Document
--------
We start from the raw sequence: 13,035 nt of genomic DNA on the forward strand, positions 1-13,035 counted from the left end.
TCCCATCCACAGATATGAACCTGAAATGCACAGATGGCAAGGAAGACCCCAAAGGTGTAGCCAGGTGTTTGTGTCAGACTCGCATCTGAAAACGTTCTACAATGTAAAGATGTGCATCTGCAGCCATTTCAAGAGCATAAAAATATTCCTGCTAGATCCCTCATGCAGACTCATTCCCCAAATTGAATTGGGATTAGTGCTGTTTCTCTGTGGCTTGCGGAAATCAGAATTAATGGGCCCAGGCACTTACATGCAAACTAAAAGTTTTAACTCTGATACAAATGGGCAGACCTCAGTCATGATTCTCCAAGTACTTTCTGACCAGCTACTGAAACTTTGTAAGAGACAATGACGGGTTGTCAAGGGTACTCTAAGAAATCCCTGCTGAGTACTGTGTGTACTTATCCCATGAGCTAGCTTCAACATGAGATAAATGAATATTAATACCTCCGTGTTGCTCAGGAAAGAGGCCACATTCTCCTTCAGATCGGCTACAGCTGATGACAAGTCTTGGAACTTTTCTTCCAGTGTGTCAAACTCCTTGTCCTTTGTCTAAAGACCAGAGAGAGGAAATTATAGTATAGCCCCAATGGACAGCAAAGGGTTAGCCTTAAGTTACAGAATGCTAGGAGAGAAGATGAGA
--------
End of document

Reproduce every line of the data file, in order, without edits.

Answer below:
We start from the raw sequence: 13,035 nt of genomic DNA on the forward strand, positions 1-13,035 counted from the left end.
TCCCATCCACAGATATGAACCTGAAATGCACAGATGGCAAGGAAGACCCCAAAGGTGTAGCCAGGTGTTTGTGTCAGACTCGCATCTGAAAACGTTCTACAATGTAAAGATGTGCATCTGCAGCCATTTCAAGAGCATAAAAATATTCCTGCTAGATCCCTCATGCAGACTCATTCCCCAAATTGAATTGGGATTAGTGCTGTTTCTCTGTGGCTTGCGGAAATCAGAATTAATGGGCCCAGGCACTTACATGCAAACTAAAAGTTTTAACTCTGATACAAATGGGCAGACCTCAGTCATGATTCTCCAAGTACTTTCTGACCAGCTACTGAAACTTTGTAAGAGACAATGACGGGTTGTCAAGGGTACTCTAAGAAATCCCTGCTGAGTACTGTGTGTACTTATCCCATGAGCTAGCTTCAACATGAGATAAATGAATATTAATACCTCCGTGTTGCTCAGGAAAGAGGCCACATTCTCCTTCAGATCGGCTACAGCTGATGACAAGTCTTGGAACTTTTCTTCCAGTGTGTCAAACTCCTTGTCCTTTGTCTAAAGACCAGAGAGAGGAAATTATAGTATAGCCCCAATGGACAGCAAAGGGTTAGCCTTAAGTTACAGAATGCTAGGAGAGAAGATGAGA